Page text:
On Feb. 9, 1965, the United States sent her first combat troops to South Vietnam.
U.S. involvement in Vietnam had been escalating through the early 60s. On Feb. 7, the North Vietnamese attacked U.S. installations, resulting in retaliatory air raids that brought global attention to the divided country.
On Feb. 9, President Johnson ordered the deployment of a U.S. Marine Corps Hawk air defense missile battalion to South Vietnam to provide protection for an airbase in Da Nang. The Marines were the first combat troops committed to the region — and the response was inflammatory.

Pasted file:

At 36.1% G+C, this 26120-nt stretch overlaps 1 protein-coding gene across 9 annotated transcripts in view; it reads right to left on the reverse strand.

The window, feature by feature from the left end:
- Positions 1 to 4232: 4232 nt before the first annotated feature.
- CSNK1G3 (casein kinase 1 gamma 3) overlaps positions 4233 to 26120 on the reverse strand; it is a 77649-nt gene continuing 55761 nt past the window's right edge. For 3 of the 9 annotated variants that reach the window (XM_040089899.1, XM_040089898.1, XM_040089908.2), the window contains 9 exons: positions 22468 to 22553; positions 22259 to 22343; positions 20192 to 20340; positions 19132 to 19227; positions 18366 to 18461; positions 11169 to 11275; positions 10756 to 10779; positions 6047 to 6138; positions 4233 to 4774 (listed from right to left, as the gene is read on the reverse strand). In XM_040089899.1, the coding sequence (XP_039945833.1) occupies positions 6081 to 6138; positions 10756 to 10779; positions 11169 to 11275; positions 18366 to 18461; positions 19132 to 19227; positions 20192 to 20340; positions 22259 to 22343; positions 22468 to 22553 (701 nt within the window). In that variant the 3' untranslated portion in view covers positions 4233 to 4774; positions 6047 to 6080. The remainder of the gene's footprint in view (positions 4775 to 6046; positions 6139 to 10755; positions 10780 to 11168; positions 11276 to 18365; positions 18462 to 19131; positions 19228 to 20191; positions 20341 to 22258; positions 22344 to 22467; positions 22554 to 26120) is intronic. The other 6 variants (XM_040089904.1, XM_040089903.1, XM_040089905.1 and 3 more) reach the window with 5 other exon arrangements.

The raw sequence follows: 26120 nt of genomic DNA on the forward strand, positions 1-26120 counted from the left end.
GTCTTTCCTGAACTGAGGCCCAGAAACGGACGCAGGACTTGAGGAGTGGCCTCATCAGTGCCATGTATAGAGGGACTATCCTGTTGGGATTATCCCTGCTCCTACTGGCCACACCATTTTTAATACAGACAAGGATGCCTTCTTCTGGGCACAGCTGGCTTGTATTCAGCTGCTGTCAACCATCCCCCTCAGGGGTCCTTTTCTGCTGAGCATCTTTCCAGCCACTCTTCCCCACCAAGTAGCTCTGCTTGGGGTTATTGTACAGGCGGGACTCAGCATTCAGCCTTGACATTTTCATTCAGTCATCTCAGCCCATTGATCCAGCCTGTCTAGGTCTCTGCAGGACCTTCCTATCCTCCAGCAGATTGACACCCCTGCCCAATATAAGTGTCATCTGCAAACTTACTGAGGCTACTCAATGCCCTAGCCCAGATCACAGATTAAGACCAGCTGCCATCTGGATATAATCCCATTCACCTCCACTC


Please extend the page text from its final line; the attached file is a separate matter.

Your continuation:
Communist China and the Soviet Union threatened to intervene while the American press offered support for the deployment. The Washington Post said in an editorial the next day “the United States Government has taken the only course available to it if it does not wish to surrender.”
Over 20 years, more than 58,000 Americans were killed in Vietnam and more than 150,000 wounded, not to mention the emotional toll the war took on American culture. The war ended the Presidency of Lyndon Johnson and left a lasting impression on Richard Nixon’s. It was the backbone to the most tumultuous period in American history since before the Civil War one century prior.
Featured Image: Wounded Troopers being loaded onto a UH1H Huey helicopter operating in a “Dust Off” or medical evacuation role. Operation Apache Snow, May 1969. (Melvin Zais Photograph Collection). (Photo Credit: USAMHI)